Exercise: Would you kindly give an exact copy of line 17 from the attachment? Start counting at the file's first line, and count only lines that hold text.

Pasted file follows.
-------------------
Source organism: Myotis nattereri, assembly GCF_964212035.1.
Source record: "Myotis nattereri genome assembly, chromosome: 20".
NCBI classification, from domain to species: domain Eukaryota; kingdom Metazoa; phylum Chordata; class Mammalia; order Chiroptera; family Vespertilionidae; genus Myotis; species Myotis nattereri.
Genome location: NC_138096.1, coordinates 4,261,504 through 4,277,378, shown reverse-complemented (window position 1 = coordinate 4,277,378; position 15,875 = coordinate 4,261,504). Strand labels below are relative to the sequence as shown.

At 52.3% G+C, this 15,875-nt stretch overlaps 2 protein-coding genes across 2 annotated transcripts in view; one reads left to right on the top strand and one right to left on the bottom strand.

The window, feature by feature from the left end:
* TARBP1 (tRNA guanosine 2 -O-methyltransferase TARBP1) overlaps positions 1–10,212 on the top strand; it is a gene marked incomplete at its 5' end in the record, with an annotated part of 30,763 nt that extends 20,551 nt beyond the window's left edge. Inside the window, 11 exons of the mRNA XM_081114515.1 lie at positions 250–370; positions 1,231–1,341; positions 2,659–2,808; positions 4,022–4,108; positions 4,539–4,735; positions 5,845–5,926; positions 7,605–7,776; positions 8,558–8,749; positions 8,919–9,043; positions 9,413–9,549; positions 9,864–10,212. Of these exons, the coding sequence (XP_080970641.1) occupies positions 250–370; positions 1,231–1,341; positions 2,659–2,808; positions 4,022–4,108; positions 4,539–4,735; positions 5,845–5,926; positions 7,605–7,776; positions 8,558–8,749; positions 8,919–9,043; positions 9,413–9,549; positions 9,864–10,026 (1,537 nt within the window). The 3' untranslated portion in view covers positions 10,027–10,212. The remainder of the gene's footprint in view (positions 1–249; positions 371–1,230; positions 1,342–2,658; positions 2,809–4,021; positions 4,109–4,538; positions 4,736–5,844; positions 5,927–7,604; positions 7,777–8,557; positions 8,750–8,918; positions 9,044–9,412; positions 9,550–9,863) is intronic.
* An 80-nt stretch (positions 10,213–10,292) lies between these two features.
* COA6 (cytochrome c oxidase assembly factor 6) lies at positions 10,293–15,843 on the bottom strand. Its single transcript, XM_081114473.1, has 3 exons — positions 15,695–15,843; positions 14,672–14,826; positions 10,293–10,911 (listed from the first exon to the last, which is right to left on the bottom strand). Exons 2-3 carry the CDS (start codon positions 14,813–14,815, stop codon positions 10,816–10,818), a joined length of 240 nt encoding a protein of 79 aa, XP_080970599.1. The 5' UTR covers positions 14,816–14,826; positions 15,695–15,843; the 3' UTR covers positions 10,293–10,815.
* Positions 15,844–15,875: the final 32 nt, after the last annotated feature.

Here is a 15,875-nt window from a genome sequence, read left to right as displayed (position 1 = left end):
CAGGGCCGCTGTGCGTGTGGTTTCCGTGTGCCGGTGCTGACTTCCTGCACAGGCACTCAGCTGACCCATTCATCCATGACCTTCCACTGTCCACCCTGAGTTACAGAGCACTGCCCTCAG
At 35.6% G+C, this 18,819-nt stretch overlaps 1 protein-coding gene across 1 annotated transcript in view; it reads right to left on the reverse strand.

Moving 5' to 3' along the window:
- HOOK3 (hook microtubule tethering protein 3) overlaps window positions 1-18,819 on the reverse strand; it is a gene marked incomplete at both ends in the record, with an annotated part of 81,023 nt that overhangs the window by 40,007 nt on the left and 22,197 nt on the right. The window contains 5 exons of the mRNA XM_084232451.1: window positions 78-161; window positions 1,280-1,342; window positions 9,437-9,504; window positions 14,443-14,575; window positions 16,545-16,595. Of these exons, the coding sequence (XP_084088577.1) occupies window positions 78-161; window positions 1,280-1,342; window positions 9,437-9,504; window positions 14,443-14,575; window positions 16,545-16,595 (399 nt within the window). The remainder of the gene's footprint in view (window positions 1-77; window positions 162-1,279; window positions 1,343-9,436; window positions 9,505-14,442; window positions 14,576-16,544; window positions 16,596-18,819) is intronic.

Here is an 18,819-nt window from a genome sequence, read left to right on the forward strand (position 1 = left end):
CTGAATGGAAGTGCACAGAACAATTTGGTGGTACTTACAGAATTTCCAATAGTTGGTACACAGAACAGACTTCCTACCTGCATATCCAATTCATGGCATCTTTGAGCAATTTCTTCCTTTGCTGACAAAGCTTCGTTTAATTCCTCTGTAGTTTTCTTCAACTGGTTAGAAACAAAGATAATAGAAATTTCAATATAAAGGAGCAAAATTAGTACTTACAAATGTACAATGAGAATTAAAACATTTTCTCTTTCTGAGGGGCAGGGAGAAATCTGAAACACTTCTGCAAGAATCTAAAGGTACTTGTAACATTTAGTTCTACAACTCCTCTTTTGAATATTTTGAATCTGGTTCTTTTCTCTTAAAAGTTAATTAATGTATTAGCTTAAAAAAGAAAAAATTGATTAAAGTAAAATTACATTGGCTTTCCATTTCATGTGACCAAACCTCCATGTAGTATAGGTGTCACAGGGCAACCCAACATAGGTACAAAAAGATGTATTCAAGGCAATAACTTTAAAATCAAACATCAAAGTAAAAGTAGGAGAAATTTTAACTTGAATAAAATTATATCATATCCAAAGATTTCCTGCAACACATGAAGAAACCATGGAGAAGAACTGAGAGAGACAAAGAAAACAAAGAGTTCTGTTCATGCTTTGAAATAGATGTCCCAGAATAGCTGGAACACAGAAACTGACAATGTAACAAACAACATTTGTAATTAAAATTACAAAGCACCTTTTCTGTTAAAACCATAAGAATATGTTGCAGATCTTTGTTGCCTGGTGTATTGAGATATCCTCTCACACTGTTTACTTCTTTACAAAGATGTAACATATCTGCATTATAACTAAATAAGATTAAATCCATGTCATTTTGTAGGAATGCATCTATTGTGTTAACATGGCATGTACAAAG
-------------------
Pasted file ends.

CTGAATGGAAGTGCACAGAACAATTTGGTGGTACTTACAGAATTTCCAATAGTTGGTACACAGAACAGACTTCCTACCTGCATATCCAATTCATGGCATCTTTGAGCAATTTCTTCCTTTGCTGACAAAGCTTCGTTTAATTCCTCTGTAGTTTTCTTCAACTGGTTAGAAACAAAGATAATAGAAATTTCAATATAAAGGAGCAAAATTAGTACTTACAAATGTACAATGAGAATTAAAACATTTTCTCTTTCTGAGGGGCAGGGAGAAATCTGAAACACTTCTGCAAGAATCTAAAGGTACTTGTAACATTTAGTTCTACAACTCCTCTTTTGAATATTTTGAATCTGGTTCTTTTCTCTTAAAAGTTAATTAATGTATTAGCTTAAAAAAGAAAAAATTGATTAAAGTAAAATTACATTGGCTTTCCATTTCATGTGACCAAACCTCCATGTAGTATAGGTGTCACAGGGCAACCCAACATAGGTACAAAAAGATGTATTCAAGGCAATAACTTTAAAATCAAACATCAAAGTAAAAGTAGGAGAAATTTTAACTTGAATAAAATTATATCATATCCAAAGATTTCCTGCAACACATGAAGAAACCATGGAGAAGAACTGAGAGAGACAAAGAAAACAAAGAGTTCTGTTCATGCTTTGAAATAGATGTCCCAGAATAGCTGGAACACAGAAACTGACAATGTAACAAACAACATTTGTAATTAAAATTACAAAGCACCTTTTCTGTTAAAACCATAAGAATATGTTGCAGATCTTTGTTGCCTGGTGTATTGAGATATCCTCTCACACTGTTTACTTCTTTACAAAGATGTAACATATCTGCATTATAACTAAATAAGATTAAATCCATGTCATTTTGTAGGAATGCATCTATTGTGTTAACATGGCATGTACAAAG